Environment & Energy Bulletin >>
Energy production, consumption and trade: How Canada and B.C. stack up
Posted Oct 1, 2018
If British Columbia or Canada ceased to exist tomorrow, the greenhouse gas emissions eliminated from energy production and consumption relative to the global total would be equivalent to a rounding error.
Energy production and trade are hugely important to Canada’s economy. In 2017, energy represented an 11% contribution to Canada’s GDP, directly employed 276,000 people, and indirectly supported more than 600,000 additional jobs. Canadians are also energy innovators, a source of technology and process solutions.
Energy is also important to British Columbia. In 2017, we derived $11 billion in value from energy related activities, with energy ranking second to forestry in the province’s merchandise exports. Energy production and trade support tens of thousands of high-quality jobs and contribute significant tax revenues that help pay for valued services like health care and education.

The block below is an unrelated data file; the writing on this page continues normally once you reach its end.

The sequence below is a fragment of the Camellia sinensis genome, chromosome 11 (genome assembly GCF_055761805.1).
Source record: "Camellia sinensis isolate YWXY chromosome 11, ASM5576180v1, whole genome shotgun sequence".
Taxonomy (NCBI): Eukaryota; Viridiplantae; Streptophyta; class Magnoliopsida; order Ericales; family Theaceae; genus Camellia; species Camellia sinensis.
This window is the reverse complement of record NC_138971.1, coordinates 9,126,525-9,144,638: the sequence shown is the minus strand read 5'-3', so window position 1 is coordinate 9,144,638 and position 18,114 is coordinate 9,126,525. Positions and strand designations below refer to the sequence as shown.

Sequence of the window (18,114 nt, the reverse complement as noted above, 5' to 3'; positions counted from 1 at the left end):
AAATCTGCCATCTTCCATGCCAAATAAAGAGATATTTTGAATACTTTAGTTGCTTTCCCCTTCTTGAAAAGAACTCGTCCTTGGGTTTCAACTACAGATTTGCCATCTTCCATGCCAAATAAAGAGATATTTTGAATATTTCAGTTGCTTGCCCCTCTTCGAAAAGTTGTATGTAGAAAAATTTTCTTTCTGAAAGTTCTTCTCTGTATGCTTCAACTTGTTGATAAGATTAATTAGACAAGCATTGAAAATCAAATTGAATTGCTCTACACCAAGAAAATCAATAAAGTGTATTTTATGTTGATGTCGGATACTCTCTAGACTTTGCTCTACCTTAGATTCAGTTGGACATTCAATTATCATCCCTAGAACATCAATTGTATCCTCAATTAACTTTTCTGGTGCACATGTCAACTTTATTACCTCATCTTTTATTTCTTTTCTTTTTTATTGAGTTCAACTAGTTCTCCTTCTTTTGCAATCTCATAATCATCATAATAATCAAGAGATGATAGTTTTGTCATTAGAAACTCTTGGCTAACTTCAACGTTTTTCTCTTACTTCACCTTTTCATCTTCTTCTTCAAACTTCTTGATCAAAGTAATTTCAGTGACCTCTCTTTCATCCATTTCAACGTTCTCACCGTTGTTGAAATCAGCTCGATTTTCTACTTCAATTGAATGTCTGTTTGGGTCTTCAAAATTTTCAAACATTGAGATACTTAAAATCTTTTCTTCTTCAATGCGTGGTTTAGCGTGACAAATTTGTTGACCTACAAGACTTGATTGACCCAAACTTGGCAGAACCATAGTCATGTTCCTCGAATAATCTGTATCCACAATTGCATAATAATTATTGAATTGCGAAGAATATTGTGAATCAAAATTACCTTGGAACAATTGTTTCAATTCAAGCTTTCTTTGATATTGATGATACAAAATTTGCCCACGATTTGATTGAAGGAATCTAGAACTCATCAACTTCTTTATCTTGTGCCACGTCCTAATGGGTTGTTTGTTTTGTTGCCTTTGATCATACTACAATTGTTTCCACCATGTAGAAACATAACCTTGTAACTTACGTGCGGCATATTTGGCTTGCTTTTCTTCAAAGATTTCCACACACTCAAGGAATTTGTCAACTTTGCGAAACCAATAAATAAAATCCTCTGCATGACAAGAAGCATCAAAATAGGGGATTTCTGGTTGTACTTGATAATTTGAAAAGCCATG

Renewables are an increasingly important part of the energy/electric system, globally, in Canada and in British Columbia. But they will not replace fossil fuels in the foreseeable future absent a dramatic technology disruption.
In all medium-term energy production and consumption scenarios, fossil fuels remain significant, meeting between ~60% and 80% of global primary energy demand for many years to come.
In 2017, electricity represented 16% of total global energy production. Of this, renewables (which include hydro) supplied almost 24% of total electricity, with solar/wind/geothermal/biomass together making up just over 8% of the total. This translates to 4% and just over 1%, respectively, of all energy produced worldwide.
- Action on climate change is necessary, both globally and in Canada. But in the short to medium term, it would be better to focus more attention on adaptation, making both human and natural habitats more resilient and better able to cope with impacts. At the same time, we should be using our ingenuity to find realistic and pragmatic solutions rather than hamstringing ourselves with increasingly costly, inward-looking policies and regulations.